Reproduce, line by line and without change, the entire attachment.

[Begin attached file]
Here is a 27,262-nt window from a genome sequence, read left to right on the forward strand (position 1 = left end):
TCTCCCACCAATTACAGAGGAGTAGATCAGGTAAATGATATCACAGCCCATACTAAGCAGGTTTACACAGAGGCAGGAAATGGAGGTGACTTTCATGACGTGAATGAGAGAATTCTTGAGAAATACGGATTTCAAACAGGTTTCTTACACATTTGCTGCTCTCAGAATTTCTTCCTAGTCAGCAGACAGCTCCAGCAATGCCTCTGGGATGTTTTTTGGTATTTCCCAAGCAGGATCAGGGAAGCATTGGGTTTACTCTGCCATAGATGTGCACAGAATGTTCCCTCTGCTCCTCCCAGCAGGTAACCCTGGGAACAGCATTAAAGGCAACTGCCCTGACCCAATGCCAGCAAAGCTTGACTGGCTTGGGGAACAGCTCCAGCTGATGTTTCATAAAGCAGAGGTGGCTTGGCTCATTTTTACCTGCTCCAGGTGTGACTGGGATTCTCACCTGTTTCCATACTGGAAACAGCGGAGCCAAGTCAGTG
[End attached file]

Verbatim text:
Here is a 27,262-nt window from a genome sequence, read left to right on the forward strand (position 1 = left end):
TCTCCCACCAATTACAGAGGAGTAGATCAGGTAAATGATATCACAGCCCATACTAAGCAGGTTTACACAGAGGCAGGAAATGGAGGTGACTTTCATGACGTGAATGAGAGAATTCTTGAGAAATACGGATTTCAAACAGGTTTCTTACACATTTGCTGCTCTCAGAATTTCTTCCTAGTCAGCAGACAGCTCCAGCAATGCCTCTGGGATGTTTTTTGGTATTTCCCAAGCAGGATCAGGGAAGCATTGGGTTTACTCTGCCATAGATGTGCACAGAATGTTCCCTCTGCTCCTCCCAGCAGGTAACCCTGGGAACAGCATTAAAGGCAACTGCCCTGACCCAATGCCAGCAAAGCTTGACTGGCTTGGGGAACAGCTCCAGCTGATGTTTCATAAAGCAGAGGTGGCTTGGCTCATTTTTACCTGCTCCAGGTGTGACTGGGATTCTCACCTGTTTCCATACTGGAAACAGCGGAGCCAAGTCAGTG